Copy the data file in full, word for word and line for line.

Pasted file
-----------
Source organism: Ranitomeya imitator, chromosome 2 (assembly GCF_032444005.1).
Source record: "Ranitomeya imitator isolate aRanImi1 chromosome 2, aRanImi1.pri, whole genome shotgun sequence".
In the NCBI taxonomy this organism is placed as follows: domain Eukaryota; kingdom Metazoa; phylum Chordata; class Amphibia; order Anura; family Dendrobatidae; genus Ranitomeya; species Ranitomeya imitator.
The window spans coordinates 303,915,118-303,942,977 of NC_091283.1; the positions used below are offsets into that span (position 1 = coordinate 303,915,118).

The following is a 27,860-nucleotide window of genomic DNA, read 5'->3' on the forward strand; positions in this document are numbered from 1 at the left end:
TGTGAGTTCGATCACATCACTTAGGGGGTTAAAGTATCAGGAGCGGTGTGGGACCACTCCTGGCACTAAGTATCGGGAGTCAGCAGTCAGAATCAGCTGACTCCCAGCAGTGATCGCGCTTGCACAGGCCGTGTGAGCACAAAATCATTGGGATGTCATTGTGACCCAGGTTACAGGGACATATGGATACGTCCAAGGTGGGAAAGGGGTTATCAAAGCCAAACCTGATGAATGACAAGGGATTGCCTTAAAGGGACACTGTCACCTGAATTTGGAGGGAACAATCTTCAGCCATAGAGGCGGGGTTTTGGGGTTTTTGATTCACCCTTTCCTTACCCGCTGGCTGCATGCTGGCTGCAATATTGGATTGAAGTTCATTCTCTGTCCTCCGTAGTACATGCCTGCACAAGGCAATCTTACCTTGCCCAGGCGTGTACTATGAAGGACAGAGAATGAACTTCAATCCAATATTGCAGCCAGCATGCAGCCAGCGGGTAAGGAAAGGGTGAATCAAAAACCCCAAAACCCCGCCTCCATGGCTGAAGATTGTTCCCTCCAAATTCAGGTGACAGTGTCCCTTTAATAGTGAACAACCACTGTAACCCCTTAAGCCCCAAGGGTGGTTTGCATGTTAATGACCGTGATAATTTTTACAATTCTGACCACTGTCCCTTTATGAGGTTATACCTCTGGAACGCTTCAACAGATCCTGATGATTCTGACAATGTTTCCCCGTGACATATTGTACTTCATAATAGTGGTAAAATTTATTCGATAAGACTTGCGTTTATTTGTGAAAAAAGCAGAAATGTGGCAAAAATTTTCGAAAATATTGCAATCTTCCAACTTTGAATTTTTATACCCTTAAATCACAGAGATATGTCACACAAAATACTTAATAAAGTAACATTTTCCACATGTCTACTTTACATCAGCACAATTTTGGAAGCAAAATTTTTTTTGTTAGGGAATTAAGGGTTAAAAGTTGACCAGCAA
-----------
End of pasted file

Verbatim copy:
Source organism: Ranitomeya imitator, chromosome 2 (assembly GCF_032444005.1).
Source record: "Ranitomeya imitator isolate aRanImi1 chromosome 2, aRanImi1.pri, whole genome shotgun sequence".
In the NCBI taxonomy this organism is placed as follows: domain Eukaryota; kingdom Metazoa; phylum Chordata; class Amphibia; order Anura; family Dendrobatidae; genus Ranitomeya; species Ranitomeya imitator.
The window spans coordinates 303,915,118-303,942,977 of NC_091283.1; the positions used below are offsets into that span (position 1 = coordinate 303,915,118).

The following is a 27,860-nucleotide window of genomic DNA, read 5'->3' on the forward strand; positions in this document are numbered from 1 at the left end:
TGTGAGTTCGATCACATCACTTAGGGGGTTAAAGTATCAGGAGCGGTGTGGGACCACTCCTGGCACTAAGTATCGGGAGTCAGCAGTCAGAATCAGCTGACTCCCAGCAGTGATCGCGCTTGCACAGGCCGTGTGAGCACAAAATCATTGGGATGTCATTGTGACCCAGGTTACAGGGACATATGGATACGTCCAAGGTGGGAAAGGGGTTATCAAAGCCAAACCTGATGAATGACAAGGGATTGCCTTAAAGGGACACTGTCACCTGAATTTGGAGGGAACAATCTTCAGCCATAGAGGCGGGGTTTTGGGGTTTTTGATTCACCCTTTCCTTACCCGCTGGCTGCATGCTGGCTGCAATATTGGATTGAAGTTCATTCTCTGTCCTCCGTAGTACATGCCTGCACAAGGCAATCTTACCTTGCCCAGGCGTGTACTATGAAGGACAGAGAATGAACTTCAATCCAATATTGCAGCCAGCATGCAGCCAGCGGGTAAGGAAAGGGTGAATCAAAAACCCCAAAACCCCGCCTCCATGGCTGAAGATTGTTCCCTCCAAATTCAGGTGACAGTGTCCCTTTAATAGTGAACAACCACTGTAACCCCTTAAGCCCCAAGGGTGGTTTGCATGTTAATGACCGTGATAATTTTTACAATTCTGACCACTGTCCCTTTATGAGGTTATACCTCTGGAACGCTTCAACAGATCCTGATGATTCTGACAATGTTTCCCCGTGACATATTGTACTTCATAATAGTGGTAAAATTTATTCGATAAGACTTGCGTTTATTTGTGAAAAAAGCAGAAATGTGGCAAAAATTTTCGAAAATATTGCAATCTTCCAACTTTGAATTTTTATACCCTTAAATCACAGAGATATGTCACACAAAATACTTAATAAAGTAACATTTTCCACATGTCTACTTTACATCAGCACAATTTTGGAAGCAAAATTTTTTTTGTTAGGGAATTAAGGGTTAAAAGTTGACCAGCAA